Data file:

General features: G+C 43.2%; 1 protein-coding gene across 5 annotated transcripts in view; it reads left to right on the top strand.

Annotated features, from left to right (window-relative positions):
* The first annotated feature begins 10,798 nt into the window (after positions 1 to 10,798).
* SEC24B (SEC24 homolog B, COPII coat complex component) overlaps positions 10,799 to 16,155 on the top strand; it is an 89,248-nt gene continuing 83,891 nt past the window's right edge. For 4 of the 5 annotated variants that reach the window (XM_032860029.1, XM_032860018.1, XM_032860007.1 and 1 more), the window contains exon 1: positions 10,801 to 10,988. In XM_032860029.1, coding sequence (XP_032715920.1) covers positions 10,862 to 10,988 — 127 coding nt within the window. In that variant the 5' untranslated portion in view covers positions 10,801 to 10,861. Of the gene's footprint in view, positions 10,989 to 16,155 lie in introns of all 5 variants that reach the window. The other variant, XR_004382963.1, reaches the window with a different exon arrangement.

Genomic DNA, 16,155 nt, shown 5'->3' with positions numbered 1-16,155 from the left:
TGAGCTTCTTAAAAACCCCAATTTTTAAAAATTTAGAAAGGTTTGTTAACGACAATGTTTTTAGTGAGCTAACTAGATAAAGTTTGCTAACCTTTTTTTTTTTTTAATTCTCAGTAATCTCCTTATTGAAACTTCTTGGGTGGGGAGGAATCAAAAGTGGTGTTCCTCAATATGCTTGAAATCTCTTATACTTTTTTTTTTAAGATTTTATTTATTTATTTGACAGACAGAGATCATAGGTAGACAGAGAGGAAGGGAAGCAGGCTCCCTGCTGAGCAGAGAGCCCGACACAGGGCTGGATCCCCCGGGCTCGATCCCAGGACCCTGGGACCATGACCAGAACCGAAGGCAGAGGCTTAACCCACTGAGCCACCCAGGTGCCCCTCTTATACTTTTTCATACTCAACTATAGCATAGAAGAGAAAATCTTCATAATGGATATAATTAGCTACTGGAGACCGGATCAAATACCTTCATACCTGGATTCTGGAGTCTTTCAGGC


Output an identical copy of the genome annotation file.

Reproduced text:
General features: G+C 43.2%; 1 protein-coding gene across 5 annotated transcripts in view; it reads left to right on the top strand.

Annotated features, from left to right (window-relative positions):
* The first annotated feature begins 10,798 nt into the window (after positions 1 to 10,798).
* SEC24B (SEC24 homolog B, COPII coat complex component) overlaps positions 10,799 to 16,155 on the top strand; it is an 89,248-nt gene continuing 83,891 nt past the window's right edge. For 4 of the 5 annotated variants that reach the window (XM_032860029.1, XM_032860018.1, XM_032860007.1 and 1 more), the window contains exon 1: positions 10,801 to 10,988. In XM_032860029.1, coding sequence (XP_032715920.1) covers positions 10,862 to 10,988 — 127 coding nt within the window. In that variant the 5' untranslated portion in view covers positions 10,801 to 10,861. Of the gene's footprint in view, positions 10,989 to 16,155 lie in introns of all 5 variants that reach the window. The other variant, XR_004382963.1, reaches the window with a different exon arrangement.

Genomic DNA, 16,155 nt, shown 5'->3' with positions numbered 1-16,155 from the left:
TGAGCTTCTTAAAAACCCCAATTTTTAAAAATTTAGAAAGGTTTGTTAACGACAATGTTTTTAGTGAGCTAACTAGATAAAGTTTGCTAACCTTTTTTTTTTTTTAATTCTCAGTAATCTCCTTATTGAAACTTCTTGGGTGGGGAGGAATCAAAAGTGGTGTTCCTCAATATGCTTGAAATCTCTTATACTTTTTTTTTTAAGATTTTATTTATTTATTTGACAGACAGAGATCATAGGTAGACAGAGAGGAAGGGAAGCAGGCTCCCTGCTGAGCAGAGAGCCCGACACAGGGCTGGATCCCCCGGGCTCGATCCCAGGACCCTGGGACCATGACCAGAACCGAAGGCAGAGGCTTAACCCACTGAGCCACCCAGGTGCCCCTCTTATACTTTTTCATACTCAACTATAGCATAGAAGAGAAAATCTTCATAATGGATATAATTAGCTACTGGAGACCGGATCAAATACCTTCATACCTGGATTCTGGAGTCTTTCAGGC